JMW Turner's Paintings

a william turner biography

J. M. W. Turner neglected and even shattered the accurate portrayal of details and motionless situations that preceding generations’ masters and contemporaries still attempted in pursuit of larger subjective effects. Many of William Turner’s paintings highlighted the force of nature in ways that had not hitherto been shown.


Turner was transferred to Margate in 1786, where he attended school and began painting the village and its environment. Throughout his career, he would depict the village and its surroundings and then use those sketches to produce finished works.

early period

Turner began his career by creating architectural studies for numerous architects and eventually collaborated with a topographical draftsman.

mature period

By 1805, his oil drawings and works of art illustrated his own unique methodology to landscapes and coastlines. By his late 30s, his art had become more ethereal and brilliant.

LATE period

He drew often during his travels, and his gift included roughly 19,000 sketches from his trips. William Turner’s paintings began to become more flowing and ethereal, with fewer features.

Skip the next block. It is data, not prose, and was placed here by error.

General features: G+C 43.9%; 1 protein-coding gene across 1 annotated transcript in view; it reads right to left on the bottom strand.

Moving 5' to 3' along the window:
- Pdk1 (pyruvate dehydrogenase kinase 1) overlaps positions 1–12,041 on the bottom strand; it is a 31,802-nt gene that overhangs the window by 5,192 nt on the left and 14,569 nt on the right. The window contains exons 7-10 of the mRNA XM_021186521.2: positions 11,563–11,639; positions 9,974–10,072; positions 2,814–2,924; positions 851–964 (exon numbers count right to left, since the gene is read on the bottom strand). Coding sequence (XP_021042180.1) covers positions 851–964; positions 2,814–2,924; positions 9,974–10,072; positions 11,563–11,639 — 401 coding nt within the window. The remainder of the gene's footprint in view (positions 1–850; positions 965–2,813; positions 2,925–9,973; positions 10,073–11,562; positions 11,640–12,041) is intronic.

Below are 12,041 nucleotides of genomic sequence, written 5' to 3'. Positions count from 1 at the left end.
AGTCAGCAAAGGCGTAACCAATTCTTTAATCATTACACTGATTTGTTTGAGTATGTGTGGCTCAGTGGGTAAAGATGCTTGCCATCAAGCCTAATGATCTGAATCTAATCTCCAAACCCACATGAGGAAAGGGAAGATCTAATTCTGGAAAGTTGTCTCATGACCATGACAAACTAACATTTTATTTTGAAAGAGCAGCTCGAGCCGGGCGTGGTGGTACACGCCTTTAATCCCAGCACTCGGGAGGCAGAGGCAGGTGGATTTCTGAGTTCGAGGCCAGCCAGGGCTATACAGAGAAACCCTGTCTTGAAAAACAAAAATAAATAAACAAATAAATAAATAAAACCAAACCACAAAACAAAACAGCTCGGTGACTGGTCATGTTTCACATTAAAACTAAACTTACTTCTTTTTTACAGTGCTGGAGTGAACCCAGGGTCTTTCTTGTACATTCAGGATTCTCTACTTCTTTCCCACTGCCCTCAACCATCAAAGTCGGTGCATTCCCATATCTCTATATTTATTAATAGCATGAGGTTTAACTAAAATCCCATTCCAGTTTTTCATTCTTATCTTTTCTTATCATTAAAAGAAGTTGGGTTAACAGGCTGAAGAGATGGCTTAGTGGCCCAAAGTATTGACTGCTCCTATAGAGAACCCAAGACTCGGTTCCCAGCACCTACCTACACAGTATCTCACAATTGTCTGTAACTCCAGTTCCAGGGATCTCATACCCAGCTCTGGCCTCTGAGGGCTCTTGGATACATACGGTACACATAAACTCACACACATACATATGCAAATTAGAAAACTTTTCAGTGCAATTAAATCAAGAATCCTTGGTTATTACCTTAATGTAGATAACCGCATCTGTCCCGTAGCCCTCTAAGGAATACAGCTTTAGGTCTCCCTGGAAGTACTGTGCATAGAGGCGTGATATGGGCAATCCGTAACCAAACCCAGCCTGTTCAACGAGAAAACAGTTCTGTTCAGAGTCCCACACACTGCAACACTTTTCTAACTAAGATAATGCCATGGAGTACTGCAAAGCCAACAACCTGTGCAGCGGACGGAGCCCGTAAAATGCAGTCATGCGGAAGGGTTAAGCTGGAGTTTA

The bulk of William Turner’s paintings are now housed in the Tate Britain, with the National Gallery owning a few of noteworthy works. Turner’s effect on artists has been felt for more than two hundred years.


Dutch Boats on a Gale (1801)

Snow Storm: Hannibal and his Army Crossing the Alps (1812)

The Burning of the Houses of Parliament (1834)

The Fighting Temeraire Tugged to Her Last Berth to Be Broken Up (1839)

Slave Ship (1840)

Light and Color (Goethe’s Theory) (1843)